Have you ever driven somewhere and when you arrive at your destination you suddenly snap back into the present, not having noticed the drive itself?
Imagine you are driving to a family gathering when you see a license plate from British Columbia….and down the rabbit hole you go.
Remember that holiday when I was seven and the whole family drove across the country to British Columbia? I loved that holiday. I went swimming in the cold, salty ocean for the first time and floated. We went to the aquarium, and I saw a huge whale in the glass cage. It looked so lonely that I burst into tears.
That following year, when Mom and Dad got divorced, I remembered the whale and the loneliness and felt the lonely like that. That was the last family holiday we had.
By this time you have driven 10 kilometres with no awareness of driving. You have not been conscious of the external, present moment because you have been immersed in your intense thoughts and feelings of your earlier years.
We humans have this amazing and unique capacity to be in two states of consciousness at the same moment. There’s the actual experience of what’s happening and then there’s being aware of the experience itself.
When we don’t stay present in this moment, but become swept away in our thoughts and feelings, that is the opposite of being present.
Mindfulness practice is dedicated to increasing your “witness” or awareness of this moment.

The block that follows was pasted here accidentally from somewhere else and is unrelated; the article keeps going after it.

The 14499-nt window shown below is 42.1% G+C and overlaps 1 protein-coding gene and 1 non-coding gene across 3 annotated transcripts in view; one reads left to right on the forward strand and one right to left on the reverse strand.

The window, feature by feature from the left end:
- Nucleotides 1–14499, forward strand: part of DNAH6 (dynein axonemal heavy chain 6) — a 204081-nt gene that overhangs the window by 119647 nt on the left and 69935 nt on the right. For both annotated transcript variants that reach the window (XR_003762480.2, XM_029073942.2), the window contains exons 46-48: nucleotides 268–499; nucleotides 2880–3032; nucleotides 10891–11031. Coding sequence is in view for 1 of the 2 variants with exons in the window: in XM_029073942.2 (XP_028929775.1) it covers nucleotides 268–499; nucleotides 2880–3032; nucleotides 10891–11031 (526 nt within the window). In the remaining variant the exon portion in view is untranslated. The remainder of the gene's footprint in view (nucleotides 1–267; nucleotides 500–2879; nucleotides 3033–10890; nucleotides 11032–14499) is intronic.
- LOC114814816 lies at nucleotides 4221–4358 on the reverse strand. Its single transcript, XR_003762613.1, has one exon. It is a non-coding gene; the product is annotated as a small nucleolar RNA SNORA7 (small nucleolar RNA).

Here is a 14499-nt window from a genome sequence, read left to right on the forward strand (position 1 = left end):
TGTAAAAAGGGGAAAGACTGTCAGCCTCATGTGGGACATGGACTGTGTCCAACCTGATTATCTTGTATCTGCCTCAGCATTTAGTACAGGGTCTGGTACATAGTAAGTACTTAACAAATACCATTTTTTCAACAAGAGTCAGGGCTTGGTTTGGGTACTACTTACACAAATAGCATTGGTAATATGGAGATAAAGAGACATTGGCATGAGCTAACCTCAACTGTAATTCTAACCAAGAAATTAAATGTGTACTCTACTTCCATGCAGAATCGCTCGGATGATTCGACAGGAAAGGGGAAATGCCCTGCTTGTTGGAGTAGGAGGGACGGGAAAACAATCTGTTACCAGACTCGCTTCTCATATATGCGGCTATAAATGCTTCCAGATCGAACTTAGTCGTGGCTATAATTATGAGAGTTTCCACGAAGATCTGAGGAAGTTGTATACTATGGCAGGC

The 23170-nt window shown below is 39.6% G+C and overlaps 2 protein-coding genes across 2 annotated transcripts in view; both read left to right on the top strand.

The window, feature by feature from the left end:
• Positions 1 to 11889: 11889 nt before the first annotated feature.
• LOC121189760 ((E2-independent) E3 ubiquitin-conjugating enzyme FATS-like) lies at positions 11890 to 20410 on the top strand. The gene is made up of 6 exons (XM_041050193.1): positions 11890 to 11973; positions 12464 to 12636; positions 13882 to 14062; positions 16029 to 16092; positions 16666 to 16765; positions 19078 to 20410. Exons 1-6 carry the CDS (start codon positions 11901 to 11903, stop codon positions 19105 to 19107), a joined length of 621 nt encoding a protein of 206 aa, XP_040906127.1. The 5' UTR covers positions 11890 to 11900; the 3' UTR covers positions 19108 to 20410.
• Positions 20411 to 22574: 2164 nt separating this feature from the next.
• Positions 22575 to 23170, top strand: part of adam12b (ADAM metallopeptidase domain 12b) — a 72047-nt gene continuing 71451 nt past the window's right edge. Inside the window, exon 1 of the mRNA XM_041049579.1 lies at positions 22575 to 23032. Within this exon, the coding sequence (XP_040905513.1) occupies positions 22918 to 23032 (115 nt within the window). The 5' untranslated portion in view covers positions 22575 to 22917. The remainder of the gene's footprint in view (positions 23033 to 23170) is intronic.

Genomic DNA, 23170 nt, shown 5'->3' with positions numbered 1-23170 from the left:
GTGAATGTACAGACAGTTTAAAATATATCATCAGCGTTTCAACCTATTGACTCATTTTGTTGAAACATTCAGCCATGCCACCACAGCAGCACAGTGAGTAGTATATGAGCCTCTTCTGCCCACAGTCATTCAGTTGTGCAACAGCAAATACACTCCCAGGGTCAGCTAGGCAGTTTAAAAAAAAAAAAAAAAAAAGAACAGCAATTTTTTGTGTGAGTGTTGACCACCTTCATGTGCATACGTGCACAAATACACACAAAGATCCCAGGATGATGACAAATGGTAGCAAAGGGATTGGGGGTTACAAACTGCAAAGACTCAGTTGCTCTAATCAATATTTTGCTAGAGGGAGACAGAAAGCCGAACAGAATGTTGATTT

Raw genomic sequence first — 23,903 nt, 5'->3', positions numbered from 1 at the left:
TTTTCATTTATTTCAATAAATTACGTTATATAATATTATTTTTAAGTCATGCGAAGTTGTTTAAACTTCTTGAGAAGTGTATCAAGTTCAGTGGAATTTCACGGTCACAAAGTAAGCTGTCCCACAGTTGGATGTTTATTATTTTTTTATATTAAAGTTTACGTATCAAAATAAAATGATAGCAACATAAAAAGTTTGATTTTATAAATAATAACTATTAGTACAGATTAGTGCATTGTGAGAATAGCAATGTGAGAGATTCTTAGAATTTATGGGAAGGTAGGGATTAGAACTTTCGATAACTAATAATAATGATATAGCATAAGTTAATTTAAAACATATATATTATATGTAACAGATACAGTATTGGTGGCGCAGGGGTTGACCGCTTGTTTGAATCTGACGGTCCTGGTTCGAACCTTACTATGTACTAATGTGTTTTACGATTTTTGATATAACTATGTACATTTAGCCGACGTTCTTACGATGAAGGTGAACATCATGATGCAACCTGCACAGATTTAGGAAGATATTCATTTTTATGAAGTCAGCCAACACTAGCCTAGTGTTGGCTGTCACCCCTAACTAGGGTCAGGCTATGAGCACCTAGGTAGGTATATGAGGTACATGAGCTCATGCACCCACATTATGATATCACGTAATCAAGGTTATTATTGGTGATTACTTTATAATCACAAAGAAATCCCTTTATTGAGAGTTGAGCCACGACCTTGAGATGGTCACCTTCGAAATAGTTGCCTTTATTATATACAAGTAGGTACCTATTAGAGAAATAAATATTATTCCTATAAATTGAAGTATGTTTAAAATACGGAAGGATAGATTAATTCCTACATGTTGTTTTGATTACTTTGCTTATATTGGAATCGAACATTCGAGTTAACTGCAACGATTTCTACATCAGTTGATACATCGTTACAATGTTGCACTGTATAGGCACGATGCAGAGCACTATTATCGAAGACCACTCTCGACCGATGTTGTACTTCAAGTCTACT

Mostly, we are swept up into an incessant stream of thoughts and feelings that steals our attention from the present moment, like on the drive to the family gathering.
In his book The Untethered Soul, Michael Singer refers to this talking, talking, talking self as an Inner Roommate.“Basically, you’re not alone in there. There are two distinct aspects of your inner being. The first is you, the awareness, the witness, the centre of your willful intentions; and the other is that which you watch. The problem is, the part you watch never shuts up.”
By increasing your awareness of the incessant internal chatting you can begin to cultivate the witness. This is the practice of staying aware of when you are thinking or feeling. Noticing with attention and without judgment is the practice of mindfulness.
As soon as you notice that you are wandering into the past or thinking about the future, bring your attention back to where you are right now. This might seem easy, but is actually quite intense and challenging.
Why is it so hard to pay attention right here, right now? Even as you’re reading these words your inner roommate may be saying, “Don’t forget to put the chicken in the oven at 4:30. And remember you have to call your mom tonight….”
It’s our attachment to the inner thoughts that is the issue and not knowing that we are thinking, thinking, thinking. It can be so familiar and soothing.
So join me this winter for a mindfulness program. Build your capacity to be in this present moment through practicing mindfulness by practicing together in community.
Please feel free to reach out to me to chat further about Mindfulness practices. There are two free Introduction to Mindfulness Sessions at Janati Yoga School Feb 18 at 7 pm and Feb 20 at 2 pm. The 8-week Mindfulness Programs begin Feb 25-Apr 15, 7-9:30 pm and Feb 25-Apr 15, 2-4:30 pm. April 7 is the one day silent retreat.
Susan Young, M.Ad.Ed., PCC, RSSW, is a Life Coach and Mindfulness Facilitator committed to cultivating her own mindfulness.